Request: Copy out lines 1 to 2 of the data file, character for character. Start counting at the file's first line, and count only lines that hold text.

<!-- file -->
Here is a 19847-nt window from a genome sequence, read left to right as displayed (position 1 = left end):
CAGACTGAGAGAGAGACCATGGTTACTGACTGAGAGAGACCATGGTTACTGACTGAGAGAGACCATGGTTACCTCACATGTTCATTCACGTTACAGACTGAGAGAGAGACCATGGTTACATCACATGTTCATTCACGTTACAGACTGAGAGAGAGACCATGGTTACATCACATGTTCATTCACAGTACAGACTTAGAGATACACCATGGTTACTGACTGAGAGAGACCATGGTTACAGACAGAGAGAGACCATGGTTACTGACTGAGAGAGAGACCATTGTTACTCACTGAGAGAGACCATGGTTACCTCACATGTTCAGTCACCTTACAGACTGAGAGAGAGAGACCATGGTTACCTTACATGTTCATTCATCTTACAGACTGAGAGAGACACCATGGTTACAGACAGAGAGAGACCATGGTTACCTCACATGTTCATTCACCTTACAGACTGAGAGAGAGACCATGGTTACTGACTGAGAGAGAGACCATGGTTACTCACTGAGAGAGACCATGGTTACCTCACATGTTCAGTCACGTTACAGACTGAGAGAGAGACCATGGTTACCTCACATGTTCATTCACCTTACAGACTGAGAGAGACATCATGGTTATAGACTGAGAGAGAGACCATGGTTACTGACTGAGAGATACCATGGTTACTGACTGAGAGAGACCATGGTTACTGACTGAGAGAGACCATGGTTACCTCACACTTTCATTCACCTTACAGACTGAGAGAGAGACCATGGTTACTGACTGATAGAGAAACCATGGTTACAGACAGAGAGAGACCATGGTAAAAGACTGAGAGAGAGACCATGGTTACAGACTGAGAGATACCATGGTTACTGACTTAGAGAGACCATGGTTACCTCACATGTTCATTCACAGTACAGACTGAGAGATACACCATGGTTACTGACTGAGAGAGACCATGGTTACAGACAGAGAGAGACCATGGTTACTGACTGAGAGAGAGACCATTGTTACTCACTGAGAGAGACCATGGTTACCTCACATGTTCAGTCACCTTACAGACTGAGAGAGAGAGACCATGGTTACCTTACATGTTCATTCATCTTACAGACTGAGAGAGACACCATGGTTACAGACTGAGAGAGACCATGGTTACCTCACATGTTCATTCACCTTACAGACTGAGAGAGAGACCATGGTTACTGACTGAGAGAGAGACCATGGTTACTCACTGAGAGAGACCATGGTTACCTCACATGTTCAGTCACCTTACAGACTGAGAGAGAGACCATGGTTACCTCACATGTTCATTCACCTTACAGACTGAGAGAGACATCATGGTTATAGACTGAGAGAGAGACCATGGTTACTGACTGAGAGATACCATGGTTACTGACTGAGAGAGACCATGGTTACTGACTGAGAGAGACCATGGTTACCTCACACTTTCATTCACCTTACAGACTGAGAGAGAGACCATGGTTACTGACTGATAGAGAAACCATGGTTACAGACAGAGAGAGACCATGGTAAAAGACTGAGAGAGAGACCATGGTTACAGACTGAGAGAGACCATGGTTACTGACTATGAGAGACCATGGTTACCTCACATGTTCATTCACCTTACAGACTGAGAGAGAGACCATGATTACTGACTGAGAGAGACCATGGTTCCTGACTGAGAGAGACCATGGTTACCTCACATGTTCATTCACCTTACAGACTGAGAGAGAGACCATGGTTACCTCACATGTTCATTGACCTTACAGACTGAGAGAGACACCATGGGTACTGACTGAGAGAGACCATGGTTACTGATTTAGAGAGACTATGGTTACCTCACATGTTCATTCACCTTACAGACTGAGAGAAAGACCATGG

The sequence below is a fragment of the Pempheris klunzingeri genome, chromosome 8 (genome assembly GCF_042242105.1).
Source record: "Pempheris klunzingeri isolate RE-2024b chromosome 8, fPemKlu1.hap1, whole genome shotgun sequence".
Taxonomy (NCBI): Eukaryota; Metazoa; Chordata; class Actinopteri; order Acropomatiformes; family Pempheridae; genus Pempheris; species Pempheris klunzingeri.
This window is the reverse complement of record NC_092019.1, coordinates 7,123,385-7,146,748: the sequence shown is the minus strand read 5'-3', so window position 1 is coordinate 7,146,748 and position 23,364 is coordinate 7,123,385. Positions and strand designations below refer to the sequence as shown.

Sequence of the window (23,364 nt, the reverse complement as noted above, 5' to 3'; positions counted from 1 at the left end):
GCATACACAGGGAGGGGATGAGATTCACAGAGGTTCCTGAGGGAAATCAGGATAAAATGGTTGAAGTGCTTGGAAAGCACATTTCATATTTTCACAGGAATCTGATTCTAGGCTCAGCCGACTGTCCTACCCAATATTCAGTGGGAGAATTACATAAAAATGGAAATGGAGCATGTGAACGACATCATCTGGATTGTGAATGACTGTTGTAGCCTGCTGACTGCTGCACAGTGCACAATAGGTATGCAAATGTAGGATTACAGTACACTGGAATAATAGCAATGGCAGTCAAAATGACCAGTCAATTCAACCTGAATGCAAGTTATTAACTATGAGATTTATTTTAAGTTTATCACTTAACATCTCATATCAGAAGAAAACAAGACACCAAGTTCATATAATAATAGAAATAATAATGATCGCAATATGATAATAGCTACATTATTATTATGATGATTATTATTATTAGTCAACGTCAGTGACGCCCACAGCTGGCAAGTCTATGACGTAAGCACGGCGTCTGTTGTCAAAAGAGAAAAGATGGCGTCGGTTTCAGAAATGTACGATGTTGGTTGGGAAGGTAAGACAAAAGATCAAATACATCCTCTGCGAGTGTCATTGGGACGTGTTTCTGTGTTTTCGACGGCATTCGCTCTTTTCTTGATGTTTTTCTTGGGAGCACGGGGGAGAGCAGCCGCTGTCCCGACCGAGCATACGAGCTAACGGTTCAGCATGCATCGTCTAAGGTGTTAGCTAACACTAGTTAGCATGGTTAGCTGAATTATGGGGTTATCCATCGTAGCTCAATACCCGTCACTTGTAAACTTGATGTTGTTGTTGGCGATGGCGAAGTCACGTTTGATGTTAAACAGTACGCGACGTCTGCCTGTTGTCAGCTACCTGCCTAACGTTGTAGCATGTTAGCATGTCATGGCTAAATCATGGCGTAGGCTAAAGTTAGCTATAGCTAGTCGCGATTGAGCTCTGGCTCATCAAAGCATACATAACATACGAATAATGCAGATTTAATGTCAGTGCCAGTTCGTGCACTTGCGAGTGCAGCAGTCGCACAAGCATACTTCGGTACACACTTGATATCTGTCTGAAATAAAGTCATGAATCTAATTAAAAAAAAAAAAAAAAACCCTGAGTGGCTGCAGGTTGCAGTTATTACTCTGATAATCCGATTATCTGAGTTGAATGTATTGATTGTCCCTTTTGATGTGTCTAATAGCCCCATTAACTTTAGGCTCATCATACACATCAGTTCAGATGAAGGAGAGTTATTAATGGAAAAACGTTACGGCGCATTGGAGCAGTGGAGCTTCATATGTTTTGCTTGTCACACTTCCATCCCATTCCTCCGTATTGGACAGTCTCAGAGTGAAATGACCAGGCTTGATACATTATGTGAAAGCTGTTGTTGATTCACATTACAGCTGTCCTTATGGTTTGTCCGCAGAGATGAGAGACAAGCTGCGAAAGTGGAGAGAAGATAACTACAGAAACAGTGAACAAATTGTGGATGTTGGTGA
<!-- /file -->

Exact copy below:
Here is a 19847-nt window from a genome sequence, read left to right as displayed (position 1 = left end):
CAGACTGAGAGAGAGACCATGGTTACTGACTGAGAGAGACCATGGTTACTGACTGAGAGAGACCATGGTTACCTCACATGTTCATTCACGTTACAGACTGAGAGAGAGACCATGGTTACATCACATGTTCATTCACGTTACAGACTGAGAGAGAGACCATGGTTACATCACATGTTCATTCACAGTACAGACTTAGAGATACACCATGGTTACTGACTGAGAGAGACCATGGTTACAGACAGAGAGAGACCATGGTTACTGACTGAGAGAGAGACCATTGTTACTCACTGAGAGAGACCATGGTTACCTCACATGTTCAGTCACCTTACAGACTGAGAGAGAGAGACCATGGTTACCTTACATGTTCATTCATCTTACAGACTGAGAGAGACACCATGGTTACAGACAGAGAGAGACCATGGTTACCTCACATGTTCATTCACCTTACAGACTGAGAGAGAGACCATGGTTACTGACTGAGAGAGAGACCATGGTTACTCACTGAGAGAGACCATGGTTACCTCACATGTTCAGTCACGTTACAGACTGAGAGAGAGACCATGGTTACCTCACATGTTCATTCACCTTACAGACTGAGAGAGACATCATGGTTATAGACTGAGAGAGAGACCATGGTTACTGACTGAGAGATACCATGGTTACTGACTGAGAGAGACCATGGTTACTGACTGAGAGAGACCATGGTTACCTCACACTTTCATTCACCTTACAGACTGAGAGAGAGACCATGGTTACTGACTGATAGAGAAACCATGGTTACAGACAGAGAGAGACCATGGTAAAAGACTGAGAGAGAGACCATGGTTACAGACTGAGAGATACCATGGTTACTGACTTAGAGAGACCATGGTTACCTCACATGTTCATTCACAGTACAGACTGAGAGATACACCATGGTTACTGACTGAGAGAGACCATGGTTACAGACAGAGAGAGACCATGGTTACTGACTGAGAGAGAGACCATTGTTACTCACTGAGAGAGACCATGGTTACCTCACATGTTCAGTCACCTTACAGACTGAGAGAGAGAGACCATGGTTACCTTACATGTTCATTCATCTTACAGACTGAGAGAGACACCATGGTTACAGACTGAGAGAGACCATGGTTACCTCACATGTTCATTCACCTTACAGACTGAGAGAGAGACCATGGTTACTGACTGAGAGAGAGACCATGGTTACTCACTGAGAGAGACCATGGTTACCTCACATGTTCAGTCACCTTACAGACTGAGAGAGAGACCATGGTTACCTCACATGTTCATTCACCTTACAGACTGAGAGAGACATCATGGTTATAGACTGAGAGAGAGACCATGGTTACTGACTGAGAGATACCATGGTTACTGACTGAGAGAGACCATGGTTACTGACTGAGAGAGACCATGGTTACCTCACACTTTCATTCACCTTACAGACTGAGAGAGAGACCATGGTTACTGACTGATAGAGAAACCATGGTTACAGACAGAGAGAGACCATGGTAAAAGACTGAGAGAGAGACCATGGTTACAGACTGAGAGAGACCATGGTTACTGACTATGAGAGACCATGGTTACCTCACATGTTCATTCACCTTACAGACTGAGAGAGAGACCATGATTACTGACTGAGAGAGACCATGGTTCCTGACTGAGAGAGACCATGGTTACCTCACATGTTCATTCACCTTACAGACTGAGAGAGAGACCATGGTTACCTCACATGTTCATTGACCTTACAGACTGAGAGAGACACCATGGGTACTGACTGAGAGAGACCATGGTTACTGATTTAGAGAGACTATGGTTACCTCACATGTTCATTCACCTTACAGACTGAGAGAAAGACCATGG